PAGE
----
1/4 cup dry roasted, unsalted peanuts, whole or chopped, whichever you prefer

Cook the noodles according to directions, about 6 and a half minutes is all they need. Drain noodles. Add chicken breast, spinach, basil, peanut sauce to noodles. Stir to coat and heat everything through. Transfer noodles to a bowl and top with peanuts. Drizzle with a little more peanut sauce if desired. Enjoy.

Tuesday, June 4, 2013

The Dessert Party and Lemon Mascarpone

Single Blackberry Cream Coffee Cake cut into layers.
Oh my! It's been over a week since my last post! We had a big week getting ready for a celebration on June 1st. Our dear friends celebrated their 50th wedding anniversary with a little gathering of friends for music and desserts. My incredibly talented husband provided vocals and another friend, an immensely talented professional musician, Peter Lothringer, provided the guitar magic. It was a great evening of classic ballads and love songs, rock tunes and gospel greats from the likes of Bob Dylan, the Beatles, Mahalia Jackson, Elvis, Cat Stevens, and the list goes on. It was a great time. We were so thankful and honored to be a part of such a great evening to celebrate such an awesome milestone. 

The 'bride' began planning the menu about a month earlier. I volunteered to bring three desserts and I wanted them to be memorable. I will focus here on what I chose to make. I enjoyed a luncheon with the couple several weeks earlier where some desserts were served that provided some inspiration. One was a light cake with berries and a lemony filling between the two layers. I offered to figure out a recipe for this kind of dessert. Summer berries and lemonade are flavors that capture summer. I had a great blackberry cream coffee cake recipe that yielded a thin light cake suitable for layering. I was on the hunt for a lemon filling recipe and found many included mascarpone. I confess I had never baked with mascarpone before. I was pretty excited about the possibilities. I offered to make my previously posted Rhubarb Meringue dessert. We are at the peak of rhubarb season right now. And for something a little less heavy and sweet, we came up with the idea for fresh fruits and artisan cheeses. I found some exquisite cheeses at my local grocery store that incorporate fruits like sweet cherry, strawberry, mango and more. I heard about fruit and cheese pairings on NPR's The Splendid Table and was able to pair up some great season fruits with the cheeses available here. I paired apple slices with cinnamon lancashire cheese, strawberries with strawberry chardonnay cheddar, peaches with mango fire cheddar, and red grapes with sweet cherry cheddar. I also included a honey goat cheese served with pineapple. It was a nice addition to the sweets.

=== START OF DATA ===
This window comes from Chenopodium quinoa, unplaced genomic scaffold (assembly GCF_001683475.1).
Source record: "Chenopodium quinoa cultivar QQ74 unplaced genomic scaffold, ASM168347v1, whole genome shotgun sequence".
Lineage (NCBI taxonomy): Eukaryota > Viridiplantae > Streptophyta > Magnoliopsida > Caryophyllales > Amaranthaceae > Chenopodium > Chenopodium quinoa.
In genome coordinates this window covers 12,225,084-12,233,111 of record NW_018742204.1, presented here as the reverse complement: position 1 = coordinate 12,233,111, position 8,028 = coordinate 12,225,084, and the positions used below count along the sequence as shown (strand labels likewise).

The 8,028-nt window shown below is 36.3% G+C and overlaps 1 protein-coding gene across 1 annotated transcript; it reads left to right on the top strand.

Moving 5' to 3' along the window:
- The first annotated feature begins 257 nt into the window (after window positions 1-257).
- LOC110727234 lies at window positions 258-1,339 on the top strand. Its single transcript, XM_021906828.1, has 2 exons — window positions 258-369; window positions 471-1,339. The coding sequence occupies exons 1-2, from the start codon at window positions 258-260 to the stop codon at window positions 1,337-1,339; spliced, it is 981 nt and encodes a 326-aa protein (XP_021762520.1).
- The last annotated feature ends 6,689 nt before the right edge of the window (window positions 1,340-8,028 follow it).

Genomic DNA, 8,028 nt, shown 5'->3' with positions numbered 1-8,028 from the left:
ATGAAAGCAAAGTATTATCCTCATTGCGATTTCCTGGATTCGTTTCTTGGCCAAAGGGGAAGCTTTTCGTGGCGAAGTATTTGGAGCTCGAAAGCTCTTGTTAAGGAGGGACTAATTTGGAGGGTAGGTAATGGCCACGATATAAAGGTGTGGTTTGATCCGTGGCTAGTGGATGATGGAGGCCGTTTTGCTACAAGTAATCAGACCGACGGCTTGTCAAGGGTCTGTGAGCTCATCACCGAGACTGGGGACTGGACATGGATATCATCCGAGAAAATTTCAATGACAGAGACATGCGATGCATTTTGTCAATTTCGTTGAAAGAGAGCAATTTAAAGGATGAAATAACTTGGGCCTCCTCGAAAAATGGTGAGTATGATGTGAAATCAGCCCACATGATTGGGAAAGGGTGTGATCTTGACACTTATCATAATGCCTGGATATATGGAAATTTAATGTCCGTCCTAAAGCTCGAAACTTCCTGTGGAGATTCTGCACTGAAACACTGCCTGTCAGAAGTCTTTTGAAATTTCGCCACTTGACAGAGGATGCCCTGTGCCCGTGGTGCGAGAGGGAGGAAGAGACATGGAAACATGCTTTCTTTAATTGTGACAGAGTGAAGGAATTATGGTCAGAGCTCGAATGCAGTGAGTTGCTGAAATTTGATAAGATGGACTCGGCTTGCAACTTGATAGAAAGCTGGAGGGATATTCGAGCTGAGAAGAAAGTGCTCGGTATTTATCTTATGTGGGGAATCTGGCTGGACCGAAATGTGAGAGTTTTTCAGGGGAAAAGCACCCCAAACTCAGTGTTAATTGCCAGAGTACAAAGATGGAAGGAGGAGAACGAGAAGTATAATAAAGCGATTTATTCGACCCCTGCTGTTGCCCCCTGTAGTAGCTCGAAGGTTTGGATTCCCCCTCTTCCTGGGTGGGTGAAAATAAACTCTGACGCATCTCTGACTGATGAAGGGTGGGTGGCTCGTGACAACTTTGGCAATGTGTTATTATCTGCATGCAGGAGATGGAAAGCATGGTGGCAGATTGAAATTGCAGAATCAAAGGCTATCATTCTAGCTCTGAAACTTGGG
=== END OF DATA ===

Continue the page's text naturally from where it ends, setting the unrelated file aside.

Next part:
On to the Blackberry Cream Coffee Cake. I posted this originally in April and in that post, I mention exclusions which in this variation I will include. For the party, I made two coffee cakes in 10" springform pans without non-stick coating. I find the dark pans bake too fast on the bottom and I didn't want that taste to overpower the rest of the dessert. So I purchased a couple light tinplate pans. They worked well for the cakes but didn't clean up well so I am still on the hunt for a good springform pan. For the party I planned to layer the two cakes, one with almond topping on top and the one without almonds on the bottom. I was up early the morning of the party to do my baking. I should have done it the night before but alas, I did not. Now I must also confess that not every baking venture comes out perfectly every time. The first attempt seemed to fail. I mixed up the two cakes in separate bowls and baked them at the same time. While baking I noticed they weren't quite 'right' and vaguely remembered the amount of flour I measured was not the same as the recipe called for. Nervous that the cakes were ruined, I finished the baking, removed the cakes to cool, and ran to the store to get new ingredients (namely the blackberries). So I made the cakes again this time taking care to measure things correctly. The cakes went into the fridge to cool while I made the mascarpone. Ideally they would have been made a day ahead so they were completely cooled. But even with the late finish the cake was well received at the party. One guest remarked that it was 'surprisingly rich and light at the same time.' Perfect for summer entertaining, I think.